House panel to consider sin tax hikes
MANILA, Philippines — The House ways and means panel will consider proposals to increase excise rates on so-called “sin products” like alcohol, sweetened beverages, cigarettes, and vape products.
However, House ways and means committee chair Rep. Joey Salceda said lawmakers were not inclined to impose higher taxes on junk food, and are leaning toward regulation, not taxation.
“We will definitely consider the proposals for higher taxes on sweetened beverages. It might help reduce overall sugar demand and help us manage the supply deficit and reduce the need to import,” Salceda said.
In a statement, he said the panel will “study the impact” as revenue collection has “flatlined to the P32 to P35 billion per year mark.”
“We want to see whether it will really have an impact on obesity,” Salceda added.
The House official made the remarks after the Department of Health (DOH) proposed an increase in excise on sweetened beverages, junk food, and “nonstaple” that are high in salt and fat.
Maria Rosario Vergeire, officer in charge of the DOH, said this was part of the DOH’s strategy to regulate the “sustained increase” in lifestyle-related risk factors like obesity.
For its 2022 budget, 59 percent or P155 billion of the agency’s funding came from revenue collections under Republic Act No. 10351, or the Sin Tax Reform Act of 2012.
Salceda said the House ways and means panel would “seriously study” the DOH’s proposals.
“Definitely, my office will pursue more regulation, taxation aside. Definitely, we are going for a ban on sugary drinks in public and private grade schools,” he said.
He said the panel is also open to higher excise taxes on cigarettes, alcohol, and vape products.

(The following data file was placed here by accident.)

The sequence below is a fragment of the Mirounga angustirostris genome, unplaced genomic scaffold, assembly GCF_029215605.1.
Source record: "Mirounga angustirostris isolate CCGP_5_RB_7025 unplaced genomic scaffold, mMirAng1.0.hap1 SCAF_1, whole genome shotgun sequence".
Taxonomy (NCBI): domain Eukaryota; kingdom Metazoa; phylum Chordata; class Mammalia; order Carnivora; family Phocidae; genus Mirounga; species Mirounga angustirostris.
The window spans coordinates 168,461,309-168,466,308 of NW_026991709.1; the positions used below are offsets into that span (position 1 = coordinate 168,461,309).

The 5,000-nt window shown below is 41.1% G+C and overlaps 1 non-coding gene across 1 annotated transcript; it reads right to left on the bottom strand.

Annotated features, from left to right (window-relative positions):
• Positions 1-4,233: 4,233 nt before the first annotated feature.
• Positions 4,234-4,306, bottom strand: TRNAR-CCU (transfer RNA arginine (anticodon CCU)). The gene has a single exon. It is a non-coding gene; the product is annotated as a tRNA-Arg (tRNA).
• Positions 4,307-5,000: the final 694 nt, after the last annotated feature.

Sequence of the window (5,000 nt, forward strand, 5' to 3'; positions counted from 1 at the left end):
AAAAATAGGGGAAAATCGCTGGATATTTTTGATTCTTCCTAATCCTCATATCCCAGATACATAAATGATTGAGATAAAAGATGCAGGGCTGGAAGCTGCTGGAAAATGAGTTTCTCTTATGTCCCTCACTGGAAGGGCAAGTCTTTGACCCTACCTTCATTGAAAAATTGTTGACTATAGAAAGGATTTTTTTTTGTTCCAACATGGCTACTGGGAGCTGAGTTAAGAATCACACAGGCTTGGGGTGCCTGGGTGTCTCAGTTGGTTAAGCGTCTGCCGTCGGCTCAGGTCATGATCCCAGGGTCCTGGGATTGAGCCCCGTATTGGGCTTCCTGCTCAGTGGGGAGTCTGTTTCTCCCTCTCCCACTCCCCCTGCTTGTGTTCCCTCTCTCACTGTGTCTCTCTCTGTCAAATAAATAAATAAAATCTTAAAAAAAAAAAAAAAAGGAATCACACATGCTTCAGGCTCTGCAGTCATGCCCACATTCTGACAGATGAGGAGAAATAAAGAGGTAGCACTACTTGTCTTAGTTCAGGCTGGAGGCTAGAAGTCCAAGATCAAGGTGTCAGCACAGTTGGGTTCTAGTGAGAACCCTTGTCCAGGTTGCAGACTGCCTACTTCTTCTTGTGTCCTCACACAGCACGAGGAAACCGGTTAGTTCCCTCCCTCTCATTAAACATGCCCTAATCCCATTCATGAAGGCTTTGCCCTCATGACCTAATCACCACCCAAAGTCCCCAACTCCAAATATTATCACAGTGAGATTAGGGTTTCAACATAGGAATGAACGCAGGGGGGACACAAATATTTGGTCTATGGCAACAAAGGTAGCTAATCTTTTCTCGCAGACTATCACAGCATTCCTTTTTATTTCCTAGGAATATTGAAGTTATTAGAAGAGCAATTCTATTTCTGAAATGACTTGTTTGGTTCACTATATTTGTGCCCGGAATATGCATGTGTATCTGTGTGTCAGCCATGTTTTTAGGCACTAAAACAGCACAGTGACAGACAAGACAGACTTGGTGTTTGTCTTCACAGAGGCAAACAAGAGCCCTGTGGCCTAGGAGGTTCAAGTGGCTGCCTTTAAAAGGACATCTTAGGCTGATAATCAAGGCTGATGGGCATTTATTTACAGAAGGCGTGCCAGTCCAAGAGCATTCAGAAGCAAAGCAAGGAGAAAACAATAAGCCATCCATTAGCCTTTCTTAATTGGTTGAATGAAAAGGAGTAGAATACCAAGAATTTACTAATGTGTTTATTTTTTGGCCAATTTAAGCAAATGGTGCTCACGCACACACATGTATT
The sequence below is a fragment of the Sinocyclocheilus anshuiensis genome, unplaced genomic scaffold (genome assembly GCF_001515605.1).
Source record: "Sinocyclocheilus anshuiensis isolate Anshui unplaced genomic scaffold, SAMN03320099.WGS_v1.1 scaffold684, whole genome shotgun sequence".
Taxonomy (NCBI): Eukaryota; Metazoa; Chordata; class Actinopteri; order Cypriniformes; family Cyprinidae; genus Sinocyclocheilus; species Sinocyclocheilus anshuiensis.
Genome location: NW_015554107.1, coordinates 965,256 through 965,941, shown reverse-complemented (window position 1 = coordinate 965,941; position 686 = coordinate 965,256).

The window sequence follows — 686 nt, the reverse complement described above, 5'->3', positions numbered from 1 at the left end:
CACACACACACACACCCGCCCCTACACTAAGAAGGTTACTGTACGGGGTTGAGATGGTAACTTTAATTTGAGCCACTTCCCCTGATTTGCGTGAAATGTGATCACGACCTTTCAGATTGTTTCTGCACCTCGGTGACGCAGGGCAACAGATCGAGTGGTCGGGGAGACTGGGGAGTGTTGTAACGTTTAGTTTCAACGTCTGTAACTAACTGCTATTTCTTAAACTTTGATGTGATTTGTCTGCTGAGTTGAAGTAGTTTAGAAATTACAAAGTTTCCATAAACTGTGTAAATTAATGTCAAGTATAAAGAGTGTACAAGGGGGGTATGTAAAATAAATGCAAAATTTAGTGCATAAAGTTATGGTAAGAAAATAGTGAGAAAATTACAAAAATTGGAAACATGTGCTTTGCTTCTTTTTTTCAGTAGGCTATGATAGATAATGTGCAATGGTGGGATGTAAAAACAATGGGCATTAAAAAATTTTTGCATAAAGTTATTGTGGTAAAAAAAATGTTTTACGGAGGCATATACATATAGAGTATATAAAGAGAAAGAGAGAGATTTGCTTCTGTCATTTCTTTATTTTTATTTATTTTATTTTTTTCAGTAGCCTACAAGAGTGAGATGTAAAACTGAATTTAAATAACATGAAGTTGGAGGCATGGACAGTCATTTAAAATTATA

“We will definitely consider the proposals. In fact, I am already preparing a bill on higher taxes on vape products, especially now that global jurisprudence already acknowledges the harm in vaping,” Salceda said.
‘Vaping has harms’
He was referring to a $438.5-million tentative agreement on a multistate settlement with JUUL Labs, a vape product manufacturer.
“It is now acknowledged in courts abroad that vaping has harms. So, there is an impetus to further discourage consumption there,” the lawmaker said.
He added that he has already formed a study group with civil society and government agencies to study cigarette and alcohol taxation levels and “craft ideal rates and taxation design.”
“We will consider all proposals, and all counter-arguments, including illicit trade, jobs losses, inflationary impact, as well as what works in other countries. In principle, the committee believes in health taxes, especially to fund universal health care,” Salceda said.
But as to a “junk food” tax, the economist turned lawmaker said the panel was leaning “toward regulation rather than taxation” although it would still study the proposal.
DOH seeks higher taxes on sweetened beverages, junk food
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